I asked Abumrad what a traditional radio producer would make of his meticulously constructed bruup bruup fhewm fhewm. “They would say it’s insane,” he said. Early on, he had to deal with “radio people” who thought he was wasting time on “artsy-fartsy namby-pampy” technical distractions. “But do you want to know why ‘Radiolab’ has worked beyond public radio?” he asked. “Because it sounds like life. You watch TV, and someone has labored over the feel. Look at ‘Mad Men’ or ‘The Sopranos’: the mood, the pacing, the richness of it, comes from those fine, quote-unquote technical choices.”
We’re very focused on students here at Wesleying (“Real students, real student life at Wesleyan University”) but we can’t forget about our professors. If my mother’s correct when she says, “Remember, you’re in school to get an education,” then professors should be the most important people here to us.
If you’ve ever read Tenured Radical, you can’t help but to feel for them, however. Today, she asserted, “after almost two decades in which we have repeatedly been promised that Zenith (ed. note. Zenith is actually Wesleyan. Tenured Radical avoids actually saying Wesleyan most of the time.) will do something about a compensation rate that lags far behind our peer institutions, one can’t help but feel that they have thrown in the towel without admitting that they have done so.”
From my own research (table after the bump), Wesleyan doesn’t do too poorly among NESCAC schools (I didn’t actually look at all liberal arts colleges). Only our two Little Three buddies pay [full] professors more. For associate professors, five out of the ten other schools pay more and one matches us. For assistant professors, we are beat again by five out of the ten other schools (are we intentionally aiming at the middle here?). Out of curiosity, I compared the salaries to U.S. News & World Report’s Best Undergraduate Teaching rankings for our category, but didn’t get much of a correlation out of it.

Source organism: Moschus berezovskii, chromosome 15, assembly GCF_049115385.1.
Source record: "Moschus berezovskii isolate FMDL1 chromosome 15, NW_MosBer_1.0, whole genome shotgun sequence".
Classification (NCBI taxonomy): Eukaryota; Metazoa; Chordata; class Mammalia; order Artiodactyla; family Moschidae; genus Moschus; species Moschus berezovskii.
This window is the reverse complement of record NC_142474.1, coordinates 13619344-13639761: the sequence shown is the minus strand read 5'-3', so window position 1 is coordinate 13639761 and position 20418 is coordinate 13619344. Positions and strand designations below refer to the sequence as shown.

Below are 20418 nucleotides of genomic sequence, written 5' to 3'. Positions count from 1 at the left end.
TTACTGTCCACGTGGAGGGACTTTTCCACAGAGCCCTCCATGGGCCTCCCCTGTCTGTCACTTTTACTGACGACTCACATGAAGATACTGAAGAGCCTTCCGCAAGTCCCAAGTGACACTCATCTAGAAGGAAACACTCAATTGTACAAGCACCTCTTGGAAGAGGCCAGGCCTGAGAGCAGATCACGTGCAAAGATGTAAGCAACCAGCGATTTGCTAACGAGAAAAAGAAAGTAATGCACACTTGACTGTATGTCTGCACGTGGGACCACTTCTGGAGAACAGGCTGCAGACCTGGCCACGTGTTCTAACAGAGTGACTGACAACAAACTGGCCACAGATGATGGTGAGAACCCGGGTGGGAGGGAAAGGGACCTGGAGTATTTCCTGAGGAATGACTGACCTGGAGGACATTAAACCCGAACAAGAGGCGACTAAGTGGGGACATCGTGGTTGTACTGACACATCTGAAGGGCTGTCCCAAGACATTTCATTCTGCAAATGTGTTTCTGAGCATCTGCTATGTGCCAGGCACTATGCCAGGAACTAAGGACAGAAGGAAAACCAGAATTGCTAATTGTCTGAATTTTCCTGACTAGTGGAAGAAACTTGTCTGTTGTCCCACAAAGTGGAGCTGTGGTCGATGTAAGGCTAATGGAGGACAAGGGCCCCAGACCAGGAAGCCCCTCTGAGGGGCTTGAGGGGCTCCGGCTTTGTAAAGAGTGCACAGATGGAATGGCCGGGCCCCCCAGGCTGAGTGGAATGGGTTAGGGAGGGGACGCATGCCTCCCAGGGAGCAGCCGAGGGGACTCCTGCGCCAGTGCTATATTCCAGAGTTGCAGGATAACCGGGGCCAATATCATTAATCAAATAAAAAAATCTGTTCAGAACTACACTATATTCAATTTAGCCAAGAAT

Either way, the Tenured Radical does paint a pretty dire picture of what it’s like to work for Wesleyan:
Wesleying receives word of special guests at tonight’s weekly Westco open mic. Remember that time they got Roth?
Time: 9:00 PM – 11:00 PM
Place: Westco Cafe
At tonight’s open mic, sponsored by the good people of Music House, The Mattabesset String Collective, a string band made up completely of Wes Faculty Members, will perform. They will perform around 9:15. The lineup of MSC is Barry Chernoff on guitar, Marc Eisner (pictured, right) on mandolin, Rebecca McCallum on fiddle, Gil Skillman on dobro, and Kevin Wiliarty on bass.
In a column for the Faster Times news and opinion site, Assistant Professor of Government Elvin Lim comments on arguments for and against race-based screening and pat-down procedures at airports around the country.
Specifically, Lim makes the compelling case that to oppose racial profiling for security purposes on the basis of racial equality while favoring race-based affirmative action policy is intellectually inconsistent at best, and he concludes: